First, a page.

” Ageing is inevitable but getting old is optional” is the tag line of  Robertson’s book. Published this year, 2020, his book explores personal change in later life. I’m usually suspicious of STEPS books… whether it’s ten steps or sixteen. They often become a reductionist approach to complex issues and ageing is very complex, personal and culture bound. The Balinese, Aboriginal or Tibetan peoples have very different perspectives on ageing than we do in the West. I’m also a hardened cynic when it comes to the ” think positive” movement. when your partner  dies positive thinking won’t hack it! But I’m curious, so when my little parcel of books arrives after some late-night online shopping, I’m interested to see what this book contributes to our understanding of ageing.

Robertson’s book is a mix of  inspirational quotes,  some research in the field,  self-help surveys and reflection tasks. It’s well – organised, easy to read and has some useful insights. He acknowledges cultural and social influences on ageing but the exploration is minimal and probably outside the scope of this short sharp read. Robertson  tries to do many things- appeal to publishers, attract the target age group, send key messages and straddle the divide between  a book grounded in research and a self help manual that engages individuals with very different starting points in their  approach to ageing. Oh and if that’s not enough he also offers a positive ageing playlist! Yep. This  includes Both Sides Now by Joni Mitchell, Thinking Out Loud by Ed Sheeran and even I Don’t Need Your Rockin’ Chair  by George Jones!

 

Image by Mikhail Rakityansky

What are the  key messages of this book about ageing well?

Step 1: Facing up to your own mortality

We collude with others – our families to pretend it wont happen- it will! Death will knock for us and eventually for them. ” He who is not busy being born , is busy dying.” says Bob Dylan.  Facing the fear of death, making it an acceptable conversation topic, using reflective practice, dealing with our own regrets and disappointments, finding peace in who we are- these are all elements of ” the work” of  acknowledging our ending.

Step 2: Fact check the fake news about ageing

These are the false assumptions we scoop up from the world around us without critical examination- sex stops after 60, ageing is miserable, memory loss and dementia is unavoidable, old people are a burden on society, and so on. Robertson explores and dispels these myths and gives practical advice on brain training and wellbeing.

Step 3: Watch your attitude

This is an exploration of your attitudes and beliefs about ageing and lots of surveys.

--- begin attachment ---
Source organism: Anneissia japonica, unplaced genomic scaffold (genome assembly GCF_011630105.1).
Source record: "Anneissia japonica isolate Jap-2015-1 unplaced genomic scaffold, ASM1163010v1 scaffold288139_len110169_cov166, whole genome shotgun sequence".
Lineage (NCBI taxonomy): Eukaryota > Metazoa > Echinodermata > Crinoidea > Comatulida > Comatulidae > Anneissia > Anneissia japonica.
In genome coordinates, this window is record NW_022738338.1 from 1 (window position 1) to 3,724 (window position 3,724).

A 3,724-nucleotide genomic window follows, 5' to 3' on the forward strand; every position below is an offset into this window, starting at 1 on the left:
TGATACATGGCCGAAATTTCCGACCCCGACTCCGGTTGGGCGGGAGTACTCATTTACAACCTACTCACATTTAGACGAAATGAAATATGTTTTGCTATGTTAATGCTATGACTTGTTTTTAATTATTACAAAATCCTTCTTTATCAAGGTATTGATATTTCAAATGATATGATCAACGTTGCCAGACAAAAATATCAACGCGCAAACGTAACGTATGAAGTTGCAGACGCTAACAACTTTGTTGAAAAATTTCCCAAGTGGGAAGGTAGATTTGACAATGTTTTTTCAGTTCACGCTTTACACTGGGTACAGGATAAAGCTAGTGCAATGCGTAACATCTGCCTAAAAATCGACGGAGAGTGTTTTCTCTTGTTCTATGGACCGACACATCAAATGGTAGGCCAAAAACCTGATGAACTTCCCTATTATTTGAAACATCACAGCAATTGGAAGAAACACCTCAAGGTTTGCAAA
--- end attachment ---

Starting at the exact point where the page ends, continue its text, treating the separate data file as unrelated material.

Step 4: Safeguard your convoy

Who is coming along the journey with you? Partners, friends, family, a good doctor, support specialists, community? Happy individuals are socially connected. there’s also material on relationships, bereavement, loneliness and more surveys!

Step 5: Adopt a mindful outlook

“At the end of the day I can end up totally wacky, because I’ve made mountains out of molehills. With meditation I can keep them as molehills.” Ringo Starr.

The benefits and practice of mindfulness is explored here.

Image by Marisa Howenstine

Step 6: Broaden and build your well-being

Measuring and maximising your optimism and practising gratitude are key components here.

Step 7: Learn from your past

Conduct a life review. Re author some of the stories about life that you have been carting around for years but no longer serve you well.

Step 8: Establish what is most important to you

I love this quote form Mark Twain… “The two most important days in your life are the day you are born and the day you find out why.” So true…this chapter explores purpose and meaning in your older years and is I believe a crucial conversation in the ageing process….one with yourself and your ” convoy.”

Step 9: Create a vision for a new later life

Motivation, a positive ageing vision and visualisation are explored here.

Step 10: Build your resilience

Developing a resilient mindset is central to this chapter on positive ageing.

 

This is a good book. I miss research rigour and probably want less is more – fewer steps , more depth, but Guy Robertson has identified some of the critical issues of ageing well and I’m glad I put in the time to read, do the survey and journal on some of the issues raised..along with listening to the Ageing Positively playlist of course!

Guy Robertson The Ten Steps of Positive Ageing is published by GREEN TREE- Bloomsbury Publishing UK 2020
Feature Image with thanks Luis Machado

5 August 2020 | Living Well